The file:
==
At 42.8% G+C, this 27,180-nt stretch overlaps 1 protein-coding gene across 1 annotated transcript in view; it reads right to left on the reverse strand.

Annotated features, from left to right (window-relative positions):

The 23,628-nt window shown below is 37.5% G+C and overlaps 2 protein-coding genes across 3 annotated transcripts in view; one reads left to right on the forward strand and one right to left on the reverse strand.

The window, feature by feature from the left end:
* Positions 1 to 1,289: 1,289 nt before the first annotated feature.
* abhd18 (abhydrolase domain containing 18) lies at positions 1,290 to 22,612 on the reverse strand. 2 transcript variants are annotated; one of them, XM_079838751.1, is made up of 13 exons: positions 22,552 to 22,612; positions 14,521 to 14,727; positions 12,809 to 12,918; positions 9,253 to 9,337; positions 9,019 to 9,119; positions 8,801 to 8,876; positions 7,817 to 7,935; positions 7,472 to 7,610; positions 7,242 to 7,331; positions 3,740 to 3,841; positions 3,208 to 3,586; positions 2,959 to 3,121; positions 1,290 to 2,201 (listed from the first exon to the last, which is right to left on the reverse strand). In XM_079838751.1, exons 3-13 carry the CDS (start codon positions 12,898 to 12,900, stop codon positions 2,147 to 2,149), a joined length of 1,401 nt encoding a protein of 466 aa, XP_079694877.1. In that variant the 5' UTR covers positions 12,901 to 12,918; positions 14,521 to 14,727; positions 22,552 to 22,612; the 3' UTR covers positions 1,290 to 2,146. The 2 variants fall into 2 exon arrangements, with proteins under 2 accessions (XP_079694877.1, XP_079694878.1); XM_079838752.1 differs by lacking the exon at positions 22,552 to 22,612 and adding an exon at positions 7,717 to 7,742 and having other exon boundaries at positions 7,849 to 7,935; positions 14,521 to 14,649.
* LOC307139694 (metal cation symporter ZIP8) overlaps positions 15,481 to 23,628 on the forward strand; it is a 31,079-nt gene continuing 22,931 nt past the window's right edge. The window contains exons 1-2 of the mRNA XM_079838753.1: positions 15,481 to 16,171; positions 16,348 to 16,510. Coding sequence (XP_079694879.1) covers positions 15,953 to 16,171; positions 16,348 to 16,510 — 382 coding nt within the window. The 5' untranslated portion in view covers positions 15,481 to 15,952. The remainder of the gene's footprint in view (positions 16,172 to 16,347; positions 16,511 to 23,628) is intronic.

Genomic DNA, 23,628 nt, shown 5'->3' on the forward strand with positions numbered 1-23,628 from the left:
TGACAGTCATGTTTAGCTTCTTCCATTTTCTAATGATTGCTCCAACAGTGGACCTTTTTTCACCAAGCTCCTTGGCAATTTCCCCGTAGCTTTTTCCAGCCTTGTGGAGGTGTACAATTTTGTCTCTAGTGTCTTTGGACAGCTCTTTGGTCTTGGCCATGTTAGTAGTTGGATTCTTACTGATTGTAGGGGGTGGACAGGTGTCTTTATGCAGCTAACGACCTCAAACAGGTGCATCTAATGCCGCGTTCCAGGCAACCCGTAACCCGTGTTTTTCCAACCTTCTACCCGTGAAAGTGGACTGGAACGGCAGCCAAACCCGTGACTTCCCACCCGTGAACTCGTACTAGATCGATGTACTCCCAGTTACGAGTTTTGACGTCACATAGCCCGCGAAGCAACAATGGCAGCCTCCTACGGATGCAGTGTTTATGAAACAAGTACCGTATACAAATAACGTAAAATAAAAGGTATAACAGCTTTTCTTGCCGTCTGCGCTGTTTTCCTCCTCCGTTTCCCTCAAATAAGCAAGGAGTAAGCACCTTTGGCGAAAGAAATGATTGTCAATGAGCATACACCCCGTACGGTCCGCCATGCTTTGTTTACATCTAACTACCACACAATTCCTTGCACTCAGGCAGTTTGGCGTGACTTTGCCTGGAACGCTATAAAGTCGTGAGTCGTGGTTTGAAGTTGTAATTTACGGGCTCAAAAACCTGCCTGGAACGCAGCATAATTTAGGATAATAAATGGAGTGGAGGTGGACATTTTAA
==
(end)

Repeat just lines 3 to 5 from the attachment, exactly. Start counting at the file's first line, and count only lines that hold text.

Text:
The 23,628-nt window shown below is 37.5% G+C and overlaps 2 protein-coding genes across 3 annotated transcripts in view; one reads left to right on the forward strand and one right to left on the reverse strand.

The window, feature by feature from the left end:
* Positions 1 to 1,289: 1,289 nt before the first annotated feature.